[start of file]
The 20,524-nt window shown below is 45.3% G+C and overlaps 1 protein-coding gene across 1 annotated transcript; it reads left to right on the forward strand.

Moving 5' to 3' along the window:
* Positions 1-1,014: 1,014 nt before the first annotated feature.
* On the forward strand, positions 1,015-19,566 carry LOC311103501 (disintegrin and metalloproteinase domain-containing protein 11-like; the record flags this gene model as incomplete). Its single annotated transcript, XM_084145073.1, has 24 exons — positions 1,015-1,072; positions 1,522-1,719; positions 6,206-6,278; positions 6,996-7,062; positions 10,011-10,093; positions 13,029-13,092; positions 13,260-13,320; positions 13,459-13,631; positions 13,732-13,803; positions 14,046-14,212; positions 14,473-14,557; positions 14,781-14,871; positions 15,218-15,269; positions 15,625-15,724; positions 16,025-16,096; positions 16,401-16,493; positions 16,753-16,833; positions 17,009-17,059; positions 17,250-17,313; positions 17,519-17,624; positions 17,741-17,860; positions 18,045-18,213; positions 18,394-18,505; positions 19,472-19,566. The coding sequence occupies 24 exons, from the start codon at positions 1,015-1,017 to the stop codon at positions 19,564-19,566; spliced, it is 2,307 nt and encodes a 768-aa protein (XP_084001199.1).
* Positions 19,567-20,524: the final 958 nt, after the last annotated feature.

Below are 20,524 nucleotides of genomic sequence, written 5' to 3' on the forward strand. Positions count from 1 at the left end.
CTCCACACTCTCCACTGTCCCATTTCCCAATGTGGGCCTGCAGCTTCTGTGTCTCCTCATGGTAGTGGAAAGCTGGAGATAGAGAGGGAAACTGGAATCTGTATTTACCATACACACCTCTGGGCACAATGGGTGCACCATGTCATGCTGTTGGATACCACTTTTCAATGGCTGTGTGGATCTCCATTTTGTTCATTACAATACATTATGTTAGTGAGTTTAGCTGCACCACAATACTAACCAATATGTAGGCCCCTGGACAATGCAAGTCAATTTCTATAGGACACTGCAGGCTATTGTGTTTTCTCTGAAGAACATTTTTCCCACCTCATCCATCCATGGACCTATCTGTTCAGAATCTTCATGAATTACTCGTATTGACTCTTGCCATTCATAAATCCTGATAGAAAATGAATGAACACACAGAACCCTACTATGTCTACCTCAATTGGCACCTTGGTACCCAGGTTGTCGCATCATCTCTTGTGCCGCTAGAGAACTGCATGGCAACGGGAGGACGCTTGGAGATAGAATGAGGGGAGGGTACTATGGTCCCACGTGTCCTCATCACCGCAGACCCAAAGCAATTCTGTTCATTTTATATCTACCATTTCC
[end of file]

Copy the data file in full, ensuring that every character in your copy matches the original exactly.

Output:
The 20,524-nt window shown below is 45.3% G+C and overlaps 1 protein-coding gene across 1 annotated transcript; it reads left to right on the forward strand.

Moving 5' to 3' along the window:
* Positions 1-1,014: 1,014 nt before the first annotated feature.
* On the forward strand, positions 1,015-19,566 carry LOC311103501 (disintegrin and metalloproteinase domain-containing protein 11-like; the record flags this gene model as incomplete). Its single annotated transcript, XM_084145073.1, has 24 exons — positions 1,015-1,072; positions 1,522-1,719; positions 6,206-6,278; positions 6,996-7,062; positions 10,011-10,093; positions 13,029-13,092; positions 13,260-13,320; positions 13,459-13,631; positions 13,732-13,803; positions 14,046-14,212; positions 14,473-14,557; positions 14,781-14,871; positions 15,218-15,269; positions 15,625-15,724; positions 16,025-16,096; positions 16,401-16,493; positions 16,753-16,833; positions 17,009-17,059; positions 17,250-17,313; positions 17,519-17,624; positions 17,741-17,860; positions 18,045-18,213; positions 18,394-18,505; positions 19,472-19,566. The coding sequence occupies 24 exons, from the start codon at positions 1,015-1,017 to the stop codon at positions 19,564-19,566; spliced, it is 2,307 nt and encodes a 768-aa protein (XP_084001199.1).
* Positions 19,567-20,524: the final 958 nt, after the last annotated feature.

Below are 20,524 nucleotides of genomic sequence, written 5' to 3' on the forward strand. Positions count from 1 at the left end.
CTCCACACTCTCCACTGTCCCATTTCCCAATGTGGGCCTGCAGCTTCTGTGTCTCCTCATGGTAGTGGAAAGCTGGAGATAGAGAGGGAAACTGGAATCTGTATTTACCATACACACCTCTGGGCACAATGGGTGCACCATGTCATGCTGTTGGATACCACTTTTCAATGGCTGTGTGGATCTCCATTTTGTTCATTACAATACATTATGTTAGTGAGTTTAGCTGCACCACAATACTAACCAATATGTAGGCCCCTGGACAATGCAAGTCAATTTCTATAGGACACTGCAGGCTATTGTGTTTTCTCTGAAGAACATTTTTCCCACCTCATCCATCCATGGACCTATCTGTTCAGAATCTTCATGAATTACTCGTATTGACTCTTGCCATTCATAAATCCTGATAGAAAATGAATGAACACACAGAACCCTACTATGTCTACCTCAATTGGCACCTTGGTACCCAGGTTGTCGCATCATCTCTTGTGCCGCTAGAGAACTGCATGGCAACGGGAGGACGCTTGGAGATAGAATGAGGGGAGGGTACTATGGTCCCACGTGTCCTCATCACCGCAGACCCAAAGCAATTCTGTTCATTTTATATCTACCATTTCC